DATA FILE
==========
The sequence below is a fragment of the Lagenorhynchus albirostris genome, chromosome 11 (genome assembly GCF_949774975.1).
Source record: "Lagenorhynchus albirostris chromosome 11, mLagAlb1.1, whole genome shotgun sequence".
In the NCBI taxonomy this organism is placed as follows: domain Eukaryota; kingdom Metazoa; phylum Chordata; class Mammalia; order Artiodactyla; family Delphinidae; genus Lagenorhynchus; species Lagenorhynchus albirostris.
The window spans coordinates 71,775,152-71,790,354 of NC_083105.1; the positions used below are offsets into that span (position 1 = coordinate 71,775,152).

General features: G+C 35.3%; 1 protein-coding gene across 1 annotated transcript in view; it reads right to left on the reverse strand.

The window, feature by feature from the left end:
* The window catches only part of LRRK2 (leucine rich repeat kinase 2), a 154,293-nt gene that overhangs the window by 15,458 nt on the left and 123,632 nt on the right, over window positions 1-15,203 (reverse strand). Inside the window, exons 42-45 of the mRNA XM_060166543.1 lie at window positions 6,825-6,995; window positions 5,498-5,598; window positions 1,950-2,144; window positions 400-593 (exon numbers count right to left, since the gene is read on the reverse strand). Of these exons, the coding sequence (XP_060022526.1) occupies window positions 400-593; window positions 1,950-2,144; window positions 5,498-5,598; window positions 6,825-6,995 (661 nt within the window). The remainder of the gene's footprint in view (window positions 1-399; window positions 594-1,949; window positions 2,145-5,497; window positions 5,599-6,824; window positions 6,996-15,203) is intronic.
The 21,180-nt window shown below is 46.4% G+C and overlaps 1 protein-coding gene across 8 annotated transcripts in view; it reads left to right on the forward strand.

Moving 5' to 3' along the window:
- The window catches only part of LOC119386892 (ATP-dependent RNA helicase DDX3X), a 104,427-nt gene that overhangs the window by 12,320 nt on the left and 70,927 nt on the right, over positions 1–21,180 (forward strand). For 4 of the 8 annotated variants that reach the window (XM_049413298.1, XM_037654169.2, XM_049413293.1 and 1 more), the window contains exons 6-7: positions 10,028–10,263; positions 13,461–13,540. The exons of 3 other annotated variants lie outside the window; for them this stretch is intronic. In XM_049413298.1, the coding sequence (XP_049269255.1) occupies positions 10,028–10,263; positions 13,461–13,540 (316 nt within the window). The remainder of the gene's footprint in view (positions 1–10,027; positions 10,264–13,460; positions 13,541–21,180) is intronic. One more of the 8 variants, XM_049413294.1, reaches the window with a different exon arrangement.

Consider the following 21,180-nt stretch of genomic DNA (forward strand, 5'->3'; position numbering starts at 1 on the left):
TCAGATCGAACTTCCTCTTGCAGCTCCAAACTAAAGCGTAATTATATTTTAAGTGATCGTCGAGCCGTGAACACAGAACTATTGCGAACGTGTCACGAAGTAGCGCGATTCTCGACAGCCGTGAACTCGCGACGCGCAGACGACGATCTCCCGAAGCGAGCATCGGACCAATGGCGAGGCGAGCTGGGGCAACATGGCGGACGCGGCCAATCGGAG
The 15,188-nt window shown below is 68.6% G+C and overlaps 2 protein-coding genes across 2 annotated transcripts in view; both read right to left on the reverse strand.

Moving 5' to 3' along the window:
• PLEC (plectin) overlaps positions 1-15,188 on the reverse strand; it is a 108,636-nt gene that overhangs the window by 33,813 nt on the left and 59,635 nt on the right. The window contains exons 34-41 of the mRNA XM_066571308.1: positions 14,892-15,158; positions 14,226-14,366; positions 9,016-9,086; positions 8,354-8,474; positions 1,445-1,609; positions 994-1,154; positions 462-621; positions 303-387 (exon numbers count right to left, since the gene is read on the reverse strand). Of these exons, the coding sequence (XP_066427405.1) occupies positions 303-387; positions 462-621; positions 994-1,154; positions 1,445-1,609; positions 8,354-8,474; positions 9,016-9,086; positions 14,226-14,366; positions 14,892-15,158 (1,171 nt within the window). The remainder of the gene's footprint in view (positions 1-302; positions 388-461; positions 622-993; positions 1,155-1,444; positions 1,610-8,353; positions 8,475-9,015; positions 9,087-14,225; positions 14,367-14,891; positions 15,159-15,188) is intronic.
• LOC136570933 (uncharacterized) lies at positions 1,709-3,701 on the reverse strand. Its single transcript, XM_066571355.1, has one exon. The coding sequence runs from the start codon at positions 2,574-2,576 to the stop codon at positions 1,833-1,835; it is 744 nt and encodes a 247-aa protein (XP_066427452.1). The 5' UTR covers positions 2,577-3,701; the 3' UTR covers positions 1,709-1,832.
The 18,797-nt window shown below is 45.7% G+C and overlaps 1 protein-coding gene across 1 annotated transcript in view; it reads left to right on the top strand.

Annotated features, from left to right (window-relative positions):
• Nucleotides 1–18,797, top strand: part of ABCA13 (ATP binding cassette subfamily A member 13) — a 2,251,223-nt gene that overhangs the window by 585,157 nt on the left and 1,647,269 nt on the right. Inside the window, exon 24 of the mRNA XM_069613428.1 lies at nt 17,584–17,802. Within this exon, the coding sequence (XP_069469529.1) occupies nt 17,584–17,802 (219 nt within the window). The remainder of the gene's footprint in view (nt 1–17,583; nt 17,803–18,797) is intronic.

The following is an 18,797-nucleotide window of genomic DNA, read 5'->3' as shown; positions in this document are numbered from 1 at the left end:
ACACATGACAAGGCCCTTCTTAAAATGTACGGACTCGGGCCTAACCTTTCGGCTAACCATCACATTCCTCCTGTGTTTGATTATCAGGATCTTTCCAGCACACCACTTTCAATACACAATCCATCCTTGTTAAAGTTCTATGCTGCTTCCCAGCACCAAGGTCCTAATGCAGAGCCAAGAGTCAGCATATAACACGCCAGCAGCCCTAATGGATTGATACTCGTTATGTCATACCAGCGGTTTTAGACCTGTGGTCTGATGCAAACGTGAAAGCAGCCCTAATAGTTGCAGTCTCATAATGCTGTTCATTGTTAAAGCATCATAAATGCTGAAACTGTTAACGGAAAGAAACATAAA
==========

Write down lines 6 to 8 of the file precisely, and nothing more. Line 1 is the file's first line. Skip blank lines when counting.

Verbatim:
The window, feature by feature from the left end:
* The window catches only part of LRRK2 (leucine rich repeat kinase 2), a 154,293-nt gene that overhangs the window by 15,458 nt on the left and 123,632 nt on the right, over window positions 1-15,203 (reverse strand). Inside the window, exons 42-45 of the mRNA XM_060166543.1 lie at window positions 6,825-6,995; window positions 5,498-5,598; window positions 1,950-2,144; window positions 400-593 (exon numbers count right to left, since the gene is read on the reverse strand). Of these exons, the coding sequence (XP_060022526.1) occupies window positions 400-593; window positions 1,950-2,144; window positions 5,498-5,598; window positions 6,825-6,995 (661 nt within the window). The remainder of the gene's footprint in view (window positions 1-399; window positions 594-1,949; window positions 2,145-5,497; window positions 5,599-6,824; window positions 6,996-15,203) is intronic.
The 21,180-nt window shown below is 46.4% G+C and overlaps 1 protein-coding gene across 8 annotated transcripts in view; it reads left to right on the forward strand.